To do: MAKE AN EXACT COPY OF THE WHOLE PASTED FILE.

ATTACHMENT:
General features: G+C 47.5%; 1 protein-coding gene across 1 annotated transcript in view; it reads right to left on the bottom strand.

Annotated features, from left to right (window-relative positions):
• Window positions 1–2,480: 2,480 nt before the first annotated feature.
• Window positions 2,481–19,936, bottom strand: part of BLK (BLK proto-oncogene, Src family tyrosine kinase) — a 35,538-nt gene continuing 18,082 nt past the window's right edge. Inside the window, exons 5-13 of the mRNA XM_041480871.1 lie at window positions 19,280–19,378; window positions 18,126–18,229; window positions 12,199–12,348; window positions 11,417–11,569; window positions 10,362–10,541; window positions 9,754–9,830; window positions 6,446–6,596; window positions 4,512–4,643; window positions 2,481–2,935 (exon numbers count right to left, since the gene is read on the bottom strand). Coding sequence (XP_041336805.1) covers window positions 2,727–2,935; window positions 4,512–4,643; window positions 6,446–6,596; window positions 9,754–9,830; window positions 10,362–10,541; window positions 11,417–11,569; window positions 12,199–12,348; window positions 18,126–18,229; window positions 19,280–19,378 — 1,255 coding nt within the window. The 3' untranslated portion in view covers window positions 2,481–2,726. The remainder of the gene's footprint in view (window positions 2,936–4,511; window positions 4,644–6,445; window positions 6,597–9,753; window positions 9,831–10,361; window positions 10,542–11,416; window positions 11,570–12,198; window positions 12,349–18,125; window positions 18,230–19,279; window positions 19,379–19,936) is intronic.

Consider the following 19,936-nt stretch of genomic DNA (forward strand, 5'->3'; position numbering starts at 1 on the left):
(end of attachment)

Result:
General features: G+C 47.5%; 1 protein-coding gene across 1 annotated transcript in view; it reads right to left on the bottom strand.

Annotated features, from left to right (window-relative positions):
• Window positions 1–2,480: 2,480 nt before the first annotated feature.
• Window positions 2,481–19,936, bottom strand: part of BLK (BLK proto-oncogene, Src family tyrosine kinase) — a 35,538-nt gene continuing 18,082 nt past the window's right edge. Inside the window, exons 5-13 of the mRNA XM_041480871.1 lie at window positions 19,280–19,378; window positions 18,126–18,229; window positions 12,199–12,348; window positions 11,417–11,569; window positions 10,362–10,541; window positions 9,754–9,830; window positions 6,446–6,596; window positions 4,512–4,643; window positions 2,481–2,935 (exon numbers count right to left, since the gene is read on the bottom strand). Coding sequence (XP_041336805.1) covers window positions 2,727–2,935; window positions 4,512–4,643; window positions 6,446–6,596; window positions 9,754–9,830; window positions 10,362–10,541; window positions 11,417–11,569; window positions 12,199–12,348; window positions 18,126–18,229; window positions 19,280–19,378 — 1,255 coding nt within the window. The 3' untranslated portion in view covers window positions 2,481–2,726. The remainder of the gene's footprint in view (window positions 2,936–4,511; window positions 4,644–6,445; window positions 6,597–9,753; window positions 9,831–10,361; window positions 10,542–11,416; window positions 11,570–12,198; window positions 12,349–18,125; window positions 18,230–19,279; window positions 19,379–19,936) is intronic.

Consider the following 19,936-nt stretch of genomic DNA (forward strand, 5'->3'; position numbering starts at 1 on the left):